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      This article reports the structure of dominance and its relationship with social grooming in wild lion-tailed macaque females. The strength of dominance hierarchy was 0.79 on a scale of 0 to 1 indicating a moderate linearity in the ranking system. Dominance scores were converted into an ordinal as well as an interval scale. Grooming scores were also converted into interval scales using standard scores. Grooming received and grooming given correlated positively and negatively respectively with dominance ranks indicating that high ranking females received more and gave less grooming. Grooming was also positively related to encounter rates for dyads of females. More grooming among adjacent ranks, and grooming being more reciprocal, occurred only in the case of dominant females. The grooming patterns, therefore, appeared to be more of despotic than egalitarian nature. While ranking macaques into different Grades of social systems ranging from despotic to egalitarian, Thierry (2004) has placed lion-tailed macaques in Grade 3 corresponding to the ‘relaxed’ social system. Our results indicate that the grooming and dominance relationships in this species are more despotic, and hence, the Grade for this species requires to be shifted toward 2 or 1.

    • The sperm of Hylodinae species (Anura, Leptodactylidae): Ultrastructural characteristics and their relevance to interspecific taxonomic relationships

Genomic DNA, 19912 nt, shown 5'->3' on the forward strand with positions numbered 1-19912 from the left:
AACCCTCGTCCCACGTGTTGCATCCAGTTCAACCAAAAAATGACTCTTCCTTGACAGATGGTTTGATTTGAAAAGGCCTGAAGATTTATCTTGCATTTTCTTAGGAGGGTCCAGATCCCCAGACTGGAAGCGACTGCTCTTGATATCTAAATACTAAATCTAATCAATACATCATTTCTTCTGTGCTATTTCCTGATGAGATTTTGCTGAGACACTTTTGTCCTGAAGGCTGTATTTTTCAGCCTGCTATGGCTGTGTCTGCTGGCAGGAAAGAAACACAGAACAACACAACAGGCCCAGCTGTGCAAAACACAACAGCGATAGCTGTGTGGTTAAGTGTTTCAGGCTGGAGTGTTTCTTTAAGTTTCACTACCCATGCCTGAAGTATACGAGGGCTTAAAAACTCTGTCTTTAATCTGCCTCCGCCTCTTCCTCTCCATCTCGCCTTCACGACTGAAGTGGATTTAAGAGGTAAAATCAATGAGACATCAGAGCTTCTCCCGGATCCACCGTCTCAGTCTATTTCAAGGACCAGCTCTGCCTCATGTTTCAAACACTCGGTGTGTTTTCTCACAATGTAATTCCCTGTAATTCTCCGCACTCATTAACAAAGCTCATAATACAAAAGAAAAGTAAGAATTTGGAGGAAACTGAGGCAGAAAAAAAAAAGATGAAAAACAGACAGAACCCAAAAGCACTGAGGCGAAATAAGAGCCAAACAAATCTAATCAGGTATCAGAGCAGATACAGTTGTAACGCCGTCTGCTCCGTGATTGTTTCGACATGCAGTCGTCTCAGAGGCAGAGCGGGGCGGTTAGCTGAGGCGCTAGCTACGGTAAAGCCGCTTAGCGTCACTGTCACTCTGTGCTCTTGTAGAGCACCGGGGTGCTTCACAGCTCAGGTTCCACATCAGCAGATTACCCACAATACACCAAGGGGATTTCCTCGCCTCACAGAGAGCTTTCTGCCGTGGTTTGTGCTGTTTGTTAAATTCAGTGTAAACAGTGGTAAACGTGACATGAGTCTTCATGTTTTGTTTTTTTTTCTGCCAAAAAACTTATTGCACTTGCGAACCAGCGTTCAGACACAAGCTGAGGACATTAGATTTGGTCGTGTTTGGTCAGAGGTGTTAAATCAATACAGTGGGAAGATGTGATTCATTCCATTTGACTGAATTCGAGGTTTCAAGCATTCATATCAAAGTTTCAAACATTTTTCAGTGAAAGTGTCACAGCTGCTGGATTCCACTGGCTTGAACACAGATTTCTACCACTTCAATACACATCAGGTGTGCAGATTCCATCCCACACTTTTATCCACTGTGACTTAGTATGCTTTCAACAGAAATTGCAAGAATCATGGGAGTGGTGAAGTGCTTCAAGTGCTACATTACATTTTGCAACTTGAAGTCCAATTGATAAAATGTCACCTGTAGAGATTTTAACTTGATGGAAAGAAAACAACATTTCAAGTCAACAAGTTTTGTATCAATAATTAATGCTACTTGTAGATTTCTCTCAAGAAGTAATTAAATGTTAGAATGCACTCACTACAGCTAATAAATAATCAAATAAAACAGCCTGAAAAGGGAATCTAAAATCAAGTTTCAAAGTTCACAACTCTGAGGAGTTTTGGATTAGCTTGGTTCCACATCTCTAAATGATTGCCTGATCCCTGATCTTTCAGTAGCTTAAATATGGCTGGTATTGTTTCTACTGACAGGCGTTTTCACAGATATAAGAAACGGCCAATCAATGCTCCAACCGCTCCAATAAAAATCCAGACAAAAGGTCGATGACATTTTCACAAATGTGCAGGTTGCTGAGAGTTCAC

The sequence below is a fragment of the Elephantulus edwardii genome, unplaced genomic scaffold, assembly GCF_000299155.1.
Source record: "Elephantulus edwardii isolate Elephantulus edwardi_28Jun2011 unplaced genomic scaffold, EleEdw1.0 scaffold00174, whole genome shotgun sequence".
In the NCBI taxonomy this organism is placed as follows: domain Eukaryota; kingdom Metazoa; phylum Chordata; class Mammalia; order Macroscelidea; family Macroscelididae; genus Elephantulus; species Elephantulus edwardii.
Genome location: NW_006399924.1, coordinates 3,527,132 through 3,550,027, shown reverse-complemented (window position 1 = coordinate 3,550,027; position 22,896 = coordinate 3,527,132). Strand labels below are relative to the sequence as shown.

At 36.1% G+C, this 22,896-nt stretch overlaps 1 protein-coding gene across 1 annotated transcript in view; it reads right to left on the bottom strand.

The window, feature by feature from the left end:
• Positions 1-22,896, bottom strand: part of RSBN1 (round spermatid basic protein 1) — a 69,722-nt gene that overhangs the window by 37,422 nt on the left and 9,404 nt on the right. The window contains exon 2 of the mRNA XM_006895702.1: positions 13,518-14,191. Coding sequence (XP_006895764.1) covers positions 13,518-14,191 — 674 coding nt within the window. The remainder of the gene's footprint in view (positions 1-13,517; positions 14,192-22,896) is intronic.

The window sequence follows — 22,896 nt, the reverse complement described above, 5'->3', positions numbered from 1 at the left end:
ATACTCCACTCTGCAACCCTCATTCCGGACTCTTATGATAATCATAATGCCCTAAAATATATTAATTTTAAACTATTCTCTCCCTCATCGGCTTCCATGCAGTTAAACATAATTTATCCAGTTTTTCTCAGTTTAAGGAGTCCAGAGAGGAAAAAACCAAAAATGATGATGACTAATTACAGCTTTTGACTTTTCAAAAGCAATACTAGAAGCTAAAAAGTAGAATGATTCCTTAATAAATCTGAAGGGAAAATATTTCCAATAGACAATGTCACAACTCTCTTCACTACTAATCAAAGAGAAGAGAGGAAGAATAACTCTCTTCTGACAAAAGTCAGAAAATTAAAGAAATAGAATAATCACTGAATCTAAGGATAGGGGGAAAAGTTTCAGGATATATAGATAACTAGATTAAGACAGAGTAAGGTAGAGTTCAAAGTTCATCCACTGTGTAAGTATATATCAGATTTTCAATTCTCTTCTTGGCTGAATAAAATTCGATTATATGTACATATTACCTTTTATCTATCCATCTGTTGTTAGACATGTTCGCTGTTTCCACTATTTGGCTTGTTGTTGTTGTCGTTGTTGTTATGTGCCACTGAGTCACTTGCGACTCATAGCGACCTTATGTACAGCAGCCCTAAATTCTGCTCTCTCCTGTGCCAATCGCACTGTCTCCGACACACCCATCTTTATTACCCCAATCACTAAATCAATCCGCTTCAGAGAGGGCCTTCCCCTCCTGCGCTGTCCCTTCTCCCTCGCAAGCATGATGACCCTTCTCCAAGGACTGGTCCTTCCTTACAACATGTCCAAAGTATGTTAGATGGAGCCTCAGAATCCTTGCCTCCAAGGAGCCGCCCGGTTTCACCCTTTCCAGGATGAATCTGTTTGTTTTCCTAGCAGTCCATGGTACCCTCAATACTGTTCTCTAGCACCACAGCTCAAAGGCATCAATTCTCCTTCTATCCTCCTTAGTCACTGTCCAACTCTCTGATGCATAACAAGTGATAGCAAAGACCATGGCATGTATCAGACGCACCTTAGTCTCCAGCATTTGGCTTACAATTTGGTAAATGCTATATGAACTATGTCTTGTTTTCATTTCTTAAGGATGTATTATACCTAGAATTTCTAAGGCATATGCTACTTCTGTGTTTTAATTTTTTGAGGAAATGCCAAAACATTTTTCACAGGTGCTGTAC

O Aguiar-Jr A A Giaretta S M Recco-Pimentel

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      Hylodinae leptodactylids (sensu Lynch 1971) form a group of diurnal frogs, which is hypothesized on the basis of morphological traits to be the closest relatives of the dendrobatid frogs. Our study describes ultrastructural characteristics of sperm from three hylodine species (Hylodes phyllodes, Crossodactylus sp. n. and Megaelosia massarti) to reassess the intergeneric relationships within the Hylodinae, as well as the supposed relationship between the Hylodinae and Dendrobatidae. The ultrastructure of the sperm is very similar among the three species and is indicative of its conserved nature within the Hylodinae. The structure of the acrosomal complex was very similar to that of other leptodactylid species, to most of the remaining species included in the Bufonoidea lineage, and also to that observed in the dendrobatid species examined so far. Since such a structure has been considered a plesiomorphic trait, it contributes little to our understanding of the relationships between the Hylodinae and Dendrobatidae. The flagellar apparatus of Crossodactylus sp. n. is very similar to that of most leptodactylids. The sperm of Megaelosia massarti and Hylodes phyllodes display a distinctive condition in their axial and juxtaxonemal fibers. This distinctive flagellar condition expands the already known variability in sperm structure within the Leptodactylidae.